After release, I stepped into the Texas sunshine and smiled. I had a do over and I planned to make the best of it. I was tired of being a drunk junkie loser.

Follow the rules
Follow the rules
Follow the rules

I literally had no place to go. I had only been in this city for about 8 months. Four of those were just spent behind bars….you do the math.

It was live the life of the homeless or go back to my friend’s apartment until I got back on my feet.

I walked about 6 miles through downtown and under overpasses to reach my destination.

I knocked on the door.

His roommate answered.
“Hey! They let you out??”

“Yes, they did. Can I crash here.”

“Hell yeah, man. Come in and have a seat.”

I sat down. It began to set in that I was out. I heard no metal on metal cell doors shut. No bed checks. No cell chatter, no fear…..just peace. I exhaled deeply and closed my eyes.

I was awoken from my serenity by the sound of a bottle being opened.

Phssst….. I heard the air escape the pressurized container.

“Here bud, you could probably use this,”

He held out a freshly opened, ice cold, perspiration dripping down the side, frosty bottle of what happened to be my favorite brew.

My heart picked up its pace. My mouth started to water. I opened my eyes. I Looked up at the object in his hand.

And did the only thing that a man in my particular situation could have done.


Time Frame

The fate of my future was in the hands of the man on the other side of the 3 inch thick tempered glass. He held the answer to the one question that consumed all my time over the last 4 months.

Was I going to prison or not?

The man was my court appointed attorney. He had been assigned to me after my arrest. He had visited me one other time to get the details of my incarceration and to parade me in front of the Judge.

He was the one in the suit. I was the one in the oversized white jumpsuit that said inmate on the back.

My reason for being in that particular situation is simple. I was guilty of breaking a few laws.

I was drunk and high and was in a place I should not have been and was subsequently stealing from them.


I got caught.

Make no mistake. I was guilty. I knew it.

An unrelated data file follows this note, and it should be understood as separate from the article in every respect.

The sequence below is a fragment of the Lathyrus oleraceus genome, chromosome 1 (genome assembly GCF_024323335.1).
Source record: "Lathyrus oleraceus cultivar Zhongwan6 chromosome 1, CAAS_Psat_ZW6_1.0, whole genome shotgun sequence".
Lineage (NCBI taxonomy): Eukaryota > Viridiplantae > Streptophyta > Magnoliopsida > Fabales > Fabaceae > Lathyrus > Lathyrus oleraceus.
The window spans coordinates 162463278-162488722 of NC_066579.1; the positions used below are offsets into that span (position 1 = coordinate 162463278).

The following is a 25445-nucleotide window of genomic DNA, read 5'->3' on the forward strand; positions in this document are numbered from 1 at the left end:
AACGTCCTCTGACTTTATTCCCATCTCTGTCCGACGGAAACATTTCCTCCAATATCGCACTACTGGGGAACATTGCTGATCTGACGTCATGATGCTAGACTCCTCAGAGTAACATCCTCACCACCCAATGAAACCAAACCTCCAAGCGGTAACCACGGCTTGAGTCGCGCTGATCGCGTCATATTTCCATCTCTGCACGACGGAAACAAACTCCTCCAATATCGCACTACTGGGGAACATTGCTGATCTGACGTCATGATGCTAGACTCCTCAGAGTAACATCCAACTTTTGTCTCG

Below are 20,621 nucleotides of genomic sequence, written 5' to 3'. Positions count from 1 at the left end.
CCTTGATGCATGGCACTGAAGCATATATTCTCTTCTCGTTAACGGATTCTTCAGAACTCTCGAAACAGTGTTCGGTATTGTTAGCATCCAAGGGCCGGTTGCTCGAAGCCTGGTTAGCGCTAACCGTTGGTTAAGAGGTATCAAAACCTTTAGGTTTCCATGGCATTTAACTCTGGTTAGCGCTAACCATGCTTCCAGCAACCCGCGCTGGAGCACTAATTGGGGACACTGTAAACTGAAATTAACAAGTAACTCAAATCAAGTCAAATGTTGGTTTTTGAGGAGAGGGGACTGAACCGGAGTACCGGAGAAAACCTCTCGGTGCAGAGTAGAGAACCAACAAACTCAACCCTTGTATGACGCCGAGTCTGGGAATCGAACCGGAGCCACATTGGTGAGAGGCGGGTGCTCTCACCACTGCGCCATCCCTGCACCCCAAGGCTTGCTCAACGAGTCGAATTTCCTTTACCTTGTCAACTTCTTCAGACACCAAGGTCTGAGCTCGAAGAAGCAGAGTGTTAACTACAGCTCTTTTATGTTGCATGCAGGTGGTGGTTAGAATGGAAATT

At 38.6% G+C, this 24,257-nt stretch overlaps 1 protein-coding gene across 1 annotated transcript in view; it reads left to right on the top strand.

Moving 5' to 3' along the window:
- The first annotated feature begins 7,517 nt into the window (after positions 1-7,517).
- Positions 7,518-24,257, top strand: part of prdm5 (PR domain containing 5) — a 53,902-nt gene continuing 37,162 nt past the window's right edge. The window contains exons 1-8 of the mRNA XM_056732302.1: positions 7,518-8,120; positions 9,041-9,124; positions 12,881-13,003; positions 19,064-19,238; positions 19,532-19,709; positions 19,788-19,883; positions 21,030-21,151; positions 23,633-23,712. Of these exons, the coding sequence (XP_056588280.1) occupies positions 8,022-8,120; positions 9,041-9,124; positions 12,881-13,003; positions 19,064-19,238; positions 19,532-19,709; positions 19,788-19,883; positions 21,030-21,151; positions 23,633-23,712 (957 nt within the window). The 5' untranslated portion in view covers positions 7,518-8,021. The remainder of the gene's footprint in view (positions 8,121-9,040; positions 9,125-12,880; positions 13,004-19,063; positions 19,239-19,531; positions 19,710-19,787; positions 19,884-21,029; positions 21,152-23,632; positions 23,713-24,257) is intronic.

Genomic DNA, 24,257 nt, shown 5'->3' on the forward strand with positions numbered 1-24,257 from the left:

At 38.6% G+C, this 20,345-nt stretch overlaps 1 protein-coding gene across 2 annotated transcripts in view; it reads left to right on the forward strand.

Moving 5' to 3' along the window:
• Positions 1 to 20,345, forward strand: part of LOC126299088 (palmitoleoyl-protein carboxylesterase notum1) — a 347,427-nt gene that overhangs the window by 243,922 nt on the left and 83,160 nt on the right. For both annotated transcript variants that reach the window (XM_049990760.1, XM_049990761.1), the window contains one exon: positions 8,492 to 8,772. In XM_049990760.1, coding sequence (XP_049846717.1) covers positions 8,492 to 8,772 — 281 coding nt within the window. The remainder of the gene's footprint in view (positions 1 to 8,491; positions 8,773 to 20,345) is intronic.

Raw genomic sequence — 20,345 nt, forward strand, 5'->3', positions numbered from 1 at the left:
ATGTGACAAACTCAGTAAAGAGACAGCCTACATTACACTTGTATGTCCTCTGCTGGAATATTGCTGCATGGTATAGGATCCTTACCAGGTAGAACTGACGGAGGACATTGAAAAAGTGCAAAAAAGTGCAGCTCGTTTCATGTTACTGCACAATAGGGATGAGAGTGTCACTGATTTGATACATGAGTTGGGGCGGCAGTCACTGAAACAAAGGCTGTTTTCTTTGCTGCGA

I was placed under arrest and charged with 2 felonies.

-drug possession over 4 grams but under 200 grams

– theft of property over $200 but under $20,000.

Both carry a sentence of 2-20 years in prison.

I was completely whacked out of my mind during this time. My actions landed me in the psyche ward of the county jail.

Apparently, trying to convince the officers that I was invisible and if they wanted to put me in that cell they would have to kill me first, was not a good idea.

That little stunt earned me 24 hour isolation for 30 days and a steady flow of Thorazine.

The jail psychiatrist called it a drug induced psychosis. To me it was just another day.

The next 3 months I spent in “general population”. It was here that I learned a few things.

-the crazy guy is easy pickings for fights

-commissary is gold

-thorazine is platinum

-chess pieces and dominos can be carved out of soap

-gambling debts will always be paid. Or else.

– I was the only guilty person in there.

After over 100 days, I was ready to face my fate.

I was escorted up to the glass. I took in a deep breath and exhaled slowly.

On the other side of the glass, my attorney opened up the folder that defined what my future was to be. He looked up at me, sighed, and pushed his glasses back up onto the bridge of his nose.

And then began to speak.


Press play

Should I stay or should I go?

Press Play

You’ll never know till you try.

Press play

All in or check?

Press play

New car or used car?

Press play

Call in sick or go to work?

Press play

Speak your mind or keep it to yourself?

Press play

Come clean or continue to believe the lie?

Press play

We are all given the power of choice and the ability to make decisions. Not making decisions and living in conflict is no life at all.

We cannot change the past.


We cannot go to the future.

Fast forward

We can stand still and wait for the choice to be made for us.


We can not do anything.



We can stop squandering our time worrying, contemplating, debating within ourselves, living on what if’s and maybes.


Press play